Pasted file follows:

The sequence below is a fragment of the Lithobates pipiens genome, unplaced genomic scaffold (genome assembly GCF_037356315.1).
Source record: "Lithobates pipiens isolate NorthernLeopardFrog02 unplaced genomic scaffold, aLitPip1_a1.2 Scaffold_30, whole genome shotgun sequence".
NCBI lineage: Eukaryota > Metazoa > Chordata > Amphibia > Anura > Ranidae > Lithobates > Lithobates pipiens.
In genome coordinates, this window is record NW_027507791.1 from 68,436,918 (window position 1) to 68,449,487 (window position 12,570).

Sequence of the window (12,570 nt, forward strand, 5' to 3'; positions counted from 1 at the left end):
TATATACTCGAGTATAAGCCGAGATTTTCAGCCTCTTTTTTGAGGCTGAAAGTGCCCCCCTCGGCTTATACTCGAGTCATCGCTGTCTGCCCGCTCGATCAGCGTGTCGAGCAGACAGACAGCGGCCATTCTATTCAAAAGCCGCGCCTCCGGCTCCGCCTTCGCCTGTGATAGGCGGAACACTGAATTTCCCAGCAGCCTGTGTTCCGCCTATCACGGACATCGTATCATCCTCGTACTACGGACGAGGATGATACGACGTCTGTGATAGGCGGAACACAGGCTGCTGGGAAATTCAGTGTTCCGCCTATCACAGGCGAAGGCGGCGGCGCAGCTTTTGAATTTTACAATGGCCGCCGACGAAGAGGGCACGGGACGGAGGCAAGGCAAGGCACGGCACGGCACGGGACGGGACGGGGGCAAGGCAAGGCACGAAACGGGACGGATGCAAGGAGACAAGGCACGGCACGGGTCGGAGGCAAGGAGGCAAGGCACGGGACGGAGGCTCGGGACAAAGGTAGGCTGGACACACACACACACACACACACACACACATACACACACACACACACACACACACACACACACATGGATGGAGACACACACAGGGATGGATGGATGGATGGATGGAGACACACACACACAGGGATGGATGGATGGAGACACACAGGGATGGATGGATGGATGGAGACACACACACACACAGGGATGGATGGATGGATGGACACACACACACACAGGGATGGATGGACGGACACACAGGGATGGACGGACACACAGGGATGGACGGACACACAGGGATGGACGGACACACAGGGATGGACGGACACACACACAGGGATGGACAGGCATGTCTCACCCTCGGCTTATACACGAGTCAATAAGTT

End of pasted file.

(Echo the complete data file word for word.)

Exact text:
The sequence below is a fragment of the Lithobates pipiens genome, unplaced genomic scaffold (genome assembly GCF_037356315.1).
Source record: "Lithobates pipiens isolate NorthernLeopardFrog02 unplaced genomic scaffold, aLitPip1_a1.2 Scaffold_30, whole genome shotgun sequence".
NCBI lineage: Eukaryota > Metazoa > Chordata > Amphibia > Anura > Ranidae > Lithobates > Lithobates pipiens.
In genome coordinates, this window is record NW_027507791.1 from 68,436,918 (window position 1) to 68,449,487 (window position 12,570).

Sequence of the window (12,570 nt, forward strand, 5' to 3'; positions counted from 1 at the left end):
TATATACTCGAGTATAAGCCGAGATTTTCAGCCTCTTTTTTGAGGCTGAAAGTGCCCCCCTCGGCTTATACTCGAGTCATCGCTGTCTGCCCGCTCGATCAGCGTGTCGAGCAGACAGACAGCGGCCATTCTATTCAAAAGCCGCGCCTCCGGCTCCGCCTTCGCCTGTGATAGGCGGAACACTGAATTTCCCAGCAGCCTGTGTTCCGCCTATCACGGACATCGTATCATCCTCGTACTACGGACGAGGATGATACGACGTCTGTGATAGGCGGAACACAGGCTGCTGGGAAATTCAGTGTTCCGCCTATCACAGGCGAAGGCGGCGGCGCAGCTTTTGAATTTTACAATGGCCGCCGACGAAGAGGGCACGGGACGGAGGCAAGGCAAGGCACGGCACGGCACGGGACGGGACGGGGGCAAGGCAAGGCACGAAACGGGACGGATGCAAGGAGACAAGGCACGGCACGGGTCGGAGGCAAGGAGGCAAGGCACGGGACGGAGGCTCGGGACAAAGGTAGGCTGGACACACACACACACACACACACACACACATACACACACACACACACACACACACACACACACATGGATGGAGACACACACAGGGATGGATGGATGGATGGATGGAGACACACACACACAGGGATGGATGGATGGAGACACACAGGGATGGATGGATGGATGGAGACACACACACACACAGGGATGGATGGATGGATGGACACACACACACACAGGGATGGATGGACGGACACACAGGGATGGACGGACACACAGGGATGGACGGACACACAGGGATGGACGGACACACAGGGATGGACGGACACACACACAGGGATGGACAGGCATGTCTCACCCTCGGCTTATACACGAGTCAATAAGTT